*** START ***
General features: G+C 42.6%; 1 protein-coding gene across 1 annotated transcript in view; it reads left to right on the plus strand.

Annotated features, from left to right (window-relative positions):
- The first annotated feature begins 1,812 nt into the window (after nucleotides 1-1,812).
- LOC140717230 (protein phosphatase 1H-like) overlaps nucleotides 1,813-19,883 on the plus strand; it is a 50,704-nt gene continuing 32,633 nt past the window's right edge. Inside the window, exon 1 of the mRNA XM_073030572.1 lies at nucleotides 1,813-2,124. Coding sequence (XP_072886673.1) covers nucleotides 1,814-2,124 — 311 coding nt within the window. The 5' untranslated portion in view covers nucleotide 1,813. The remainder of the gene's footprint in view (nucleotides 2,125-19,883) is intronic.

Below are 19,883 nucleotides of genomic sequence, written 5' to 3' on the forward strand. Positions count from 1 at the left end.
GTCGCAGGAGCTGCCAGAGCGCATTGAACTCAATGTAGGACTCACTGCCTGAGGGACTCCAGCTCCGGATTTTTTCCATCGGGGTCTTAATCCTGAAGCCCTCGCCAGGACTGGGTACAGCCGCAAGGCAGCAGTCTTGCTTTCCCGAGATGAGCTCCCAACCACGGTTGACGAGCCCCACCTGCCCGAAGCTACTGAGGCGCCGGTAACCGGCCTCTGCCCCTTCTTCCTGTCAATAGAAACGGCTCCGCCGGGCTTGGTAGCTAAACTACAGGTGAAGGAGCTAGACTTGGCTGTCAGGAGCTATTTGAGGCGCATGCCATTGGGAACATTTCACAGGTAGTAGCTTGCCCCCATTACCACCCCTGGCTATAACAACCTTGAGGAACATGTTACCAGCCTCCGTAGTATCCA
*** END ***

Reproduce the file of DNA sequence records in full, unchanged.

General features: G+C 42.6%; 1 protein-coding gene across 1 annotated transcript in view; it reads left to right on the plus strand.

Annotated features, from left to right (window-relative positions):
- The first annotated feature begins 1,812 nt into the window (after nucleotides 1-1,812).
- LOC140717230 (protein phosphatase 1H-like) overlaps nucleotides 1,813-19,883 on the plus strand; it is a 50,704-nt gene continuing 32,633 nt past the window's right edge. Inside the window, exon 1 of the mRNA XM_073030572.1 lies at nucleotides 1,813-2,124. Coding sequence (XP_072886673.1) covers nucleotides 1,814-2,124 — 311 coding nt within the window. The 5' untranslated portion in view covers nucleotide 1,813. The remainder of the gene's footprint in view (nucleotides 2,125-19,883) is intronic.

Below are 19,883 nucleotides of genomic sequence, written 5' to 3' on the forward strand. Positions count from 1 at the left end.
GTCGCAGGAGCTGCCAGAGCGCATTGAACTCAATGTAGGACTCACTGCCTGAGGGACTCCAGCTCCGGATTTTTTCCATCGGGGTCTTAATCCTGAAGCCCTCGCCAGGACTGGGTACAGCCGCAAGGCAGCAGTCTTGCTTTCCCGAGATGAGCTCCCAACCACGGTTGACGAGCCCCACCTGCCCGAAGCTACTGAGGCGCCGGTAACCGGCCTCTGCCCCTTCTTCCTGTCAATAGAAACGGCTCCGCCGGGCTTGGTAGCTAAACTACAGGTGAAGGAGCTAGACTTGGCTGTCAGGAGCTATTTGAGGCGCATGCCATTGGGAACATTTCACAGGTAGTAGCTTGCCCCCATTACCACCCCTGGCTATAACAACCTTGAGGAACATGTTACCAGCCTCCGTAGTATCCA